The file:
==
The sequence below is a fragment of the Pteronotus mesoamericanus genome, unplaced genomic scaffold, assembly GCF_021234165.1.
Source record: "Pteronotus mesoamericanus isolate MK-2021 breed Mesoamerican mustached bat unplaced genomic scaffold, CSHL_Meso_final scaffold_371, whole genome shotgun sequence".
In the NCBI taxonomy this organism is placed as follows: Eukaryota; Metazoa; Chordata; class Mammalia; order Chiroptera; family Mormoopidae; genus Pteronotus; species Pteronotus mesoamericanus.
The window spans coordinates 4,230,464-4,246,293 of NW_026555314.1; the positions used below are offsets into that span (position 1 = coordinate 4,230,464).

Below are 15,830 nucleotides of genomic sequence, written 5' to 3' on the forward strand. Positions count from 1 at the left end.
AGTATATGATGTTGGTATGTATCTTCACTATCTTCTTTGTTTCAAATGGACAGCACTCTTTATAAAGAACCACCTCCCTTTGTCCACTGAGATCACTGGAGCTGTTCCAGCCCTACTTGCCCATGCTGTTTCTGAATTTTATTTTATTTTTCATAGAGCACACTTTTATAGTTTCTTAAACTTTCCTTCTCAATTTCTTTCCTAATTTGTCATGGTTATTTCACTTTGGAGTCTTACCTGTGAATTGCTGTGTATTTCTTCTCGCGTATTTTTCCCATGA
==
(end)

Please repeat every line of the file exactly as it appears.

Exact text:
The sequence below is a fragment of the Pteronotus mesoamericanus genome, unplaced genomic scaffold, assembly GCF_021234165.1.
Source record: "Pteronotus mesoamericanus isolate MK-2021 breed Mesoamerican mustached bat unplaced genomic scaffold, CSHL_Meso_final scaffold_371, whole genome shotgun sequence".
In the NCBI taxonomy this organism is placed as follows: Eukaryota; Metazoa; Chordata; class Mammalia; order Chiroptera; family Mormoopidae; genus Pteronotus; species Pteronotus mesoamericanus.
The window spans coordinates 4,230,464-4,246,293 of NW_026555314.1; the positions used below are offsets into that span (position 1 = coordinate 4,230,464).

Below are 15,830 nucleotides of genomic sequence, written 5' to 3' on the forward strand. Positions count from 1 at the left end.
AGTATATGATGTTGGTATGTATCTTCACTATCTTCTTTGTTTCAAATGGACAGCACTCTTTATAAAGAACCACCTCCCTTTGTCCACTGAGATCACTGGAGCTGTTCCAGCCCTACTTGCCCATGCTGTTTCTGAATTTTATTTTATTTTTCATAGAGCACACTTTTATAGTTTCTTAAACTTTCCTTCTCAATTTCTTTCCTAATTTGTCATGGTTATTTCACTTTGGAGTCTTACCTGTGAATTGCTGTGTATTTCTTCTCGCGTATTTTTCCCATGA